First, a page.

Killing Eve, BBC One review - the dying game

Adam Sweeting

Sisters are doing it for themselves in semi-comic spy caper

Classic Albums: Amy Winehouse - Back to Black, BBC Four review - suffering turned into song

Mark Kidel

How the singer's second album made musical gold out of the blues

Black Earth Rising, BBC Two review - Blick's new blockbuster

Adam Sweeting

Politics, genocide, race and the law collide in ambitious thriller

Wanderlust, BBC One review - an unflinching look at stale sex

Owen Richards

A strong cast and well-crafted script offer a new take on marital infidelity

Vanity Fair, ITV review - seductions of social climbing

Mark Sanderson

Much fun at Thackeray's fair: Gwyneth Hughes rolls out an accomplished romantic romp

Keeping Faith, BBC One, series finale review - we need to talk about Evan

Jasper Rees

Triumphant Welsh drama starring Eve Myles ends on a question. Contains spoilers

Bodyguard, BBC One, episode 2 review - a wild ride to who knows where

Jasper Rees

What's love got to do with it? Jed Mercurio's counterterrorism thriller starring Richard Madden and Keeley Hawes continues

Grayson Perry: Rites of Passage, Channnel 4 review - making meaning in death

Marina Vaizey

Home and away: the artist observes rituals in Sulawesi, then creates them in Hounslow

Footnote: a brief history of British TV

You could almost chart the history of British TV by following the career of ITV's Coronation Street, as it has ridden 50 years of social change, seen off would-be rivals, survived accusations of racism and learned to live alongside the BBC's EastEnders. But no single programme, or even strand of programmes, can encompass the astonishing diversity and creativity of TV-UK since BBC TV was officially born in 1932.

Nostalgists lament the demise of single plays like Ken Loach's Cathy Come Home or Mike Leigh's Abigail's Party, but drama series like The Jewel in the Crown, Edge of Darkness, Our Friends in the North, State of Play, the original Upstairs Downstairs or Tinker, Tailor, Soldier, Spy will surely loom larger in history's rear-view mirror, while perhaps Julian Fellowes' surprise hit, Downton Abbey, heralds a new wave of the classic British costume drama. For that matter, indestructible comic creations like George Cole's Arthur Daley in Minder, Nigel Hawthorne's Sir Humphrey in Yes Minister, the Steptoes, Arthur Lowe and co in Dad's Army, John Cleese's Fawlty Towers or Only Fools and Horses insinuate themselves between the cracks of British life far more persuasively than the most earnest television documentary (at which Britain has become world-renowned).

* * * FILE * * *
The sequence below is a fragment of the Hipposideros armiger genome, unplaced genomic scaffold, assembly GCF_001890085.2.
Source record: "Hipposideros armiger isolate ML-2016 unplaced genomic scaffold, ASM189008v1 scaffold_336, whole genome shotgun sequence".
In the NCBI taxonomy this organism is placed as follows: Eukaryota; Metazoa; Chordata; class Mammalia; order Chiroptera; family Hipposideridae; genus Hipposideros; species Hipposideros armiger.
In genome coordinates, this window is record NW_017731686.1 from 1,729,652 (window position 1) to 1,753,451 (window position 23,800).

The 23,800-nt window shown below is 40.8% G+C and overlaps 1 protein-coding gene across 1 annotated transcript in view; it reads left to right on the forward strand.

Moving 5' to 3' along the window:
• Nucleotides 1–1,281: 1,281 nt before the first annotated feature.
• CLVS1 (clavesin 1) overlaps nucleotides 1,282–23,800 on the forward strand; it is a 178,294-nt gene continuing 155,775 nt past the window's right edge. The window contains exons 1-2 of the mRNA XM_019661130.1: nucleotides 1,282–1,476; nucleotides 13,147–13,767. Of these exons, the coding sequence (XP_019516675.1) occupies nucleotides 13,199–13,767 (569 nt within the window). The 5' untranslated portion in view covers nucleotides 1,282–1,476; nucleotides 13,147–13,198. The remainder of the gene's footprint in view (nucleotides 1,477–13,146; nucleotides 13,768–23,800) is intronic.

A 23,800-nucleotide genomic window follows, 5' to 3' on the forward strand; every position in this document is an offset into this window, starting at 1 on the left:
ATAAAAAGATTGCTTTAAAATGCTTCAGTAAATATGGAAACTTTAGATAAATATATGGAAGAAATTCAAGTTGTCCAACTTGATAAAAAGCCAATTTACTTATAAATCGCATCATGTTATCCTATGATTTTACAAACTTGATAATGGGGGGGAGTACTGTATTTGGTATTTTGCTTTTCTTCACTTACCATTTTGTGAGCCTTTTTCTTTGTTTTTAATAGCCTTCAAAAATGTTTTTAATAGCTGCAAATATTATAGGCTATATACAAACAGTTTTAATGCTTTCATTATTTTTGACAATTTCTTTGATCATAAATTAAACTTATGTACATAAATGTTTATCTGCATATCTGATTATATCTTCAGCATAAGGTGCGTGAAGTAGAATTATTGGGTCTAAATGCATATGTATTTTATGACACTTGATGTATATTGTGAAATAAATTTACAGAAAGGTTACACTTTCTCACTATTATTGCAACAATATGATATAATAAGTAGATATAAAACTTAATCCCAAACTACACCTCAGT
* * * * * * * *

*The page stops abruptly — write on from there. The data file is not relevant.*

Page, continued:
British sci-fi will never out-gloss Hollywood monoliths like Battlestar Galactica, but Nigel Kneale's Quatermass stories are still influential 60 years later, and the reborn Doctor Who has been a creative coup for the BBC. British series from the Sixties like The Avengers, Patrick McGoohan's bizarre brainchild The Prisoner or The Saint (with the young Roger Moore) have bounced back as major influences on today's Hollywood, and re-echo through the BBC's enduringly successful Spooks.

Meanwhile, though British comedy depends more on maverick inspiration than the sleek industrialisation deployed by US television, that didn't stop Monty Python from becoming a global legend, or prevent Ricky Gervais being adopted as an American mascot. True, you might blame British TV (and Simon Cowell) for such monstrosities as The X Factor or Britain's Got Talent, but the entire planet has lapped them up. And we can console ourselves that Britain also gave the world Jacob Bronowski's The Ascent of Man, David Attenborough's epic nature series Life on Earth and The Blue Planet, as well as Kenneth Clark's Civilisation. The Arts Desk brings you overnight reviews and news of the best (and worst) of TV in Britain. Our writers include Adam Sweeting, Jasper Rees, Veronica Lee, Alexandra Coghlan, Fisun Güner, Josh Spero and Gerard Gilbert.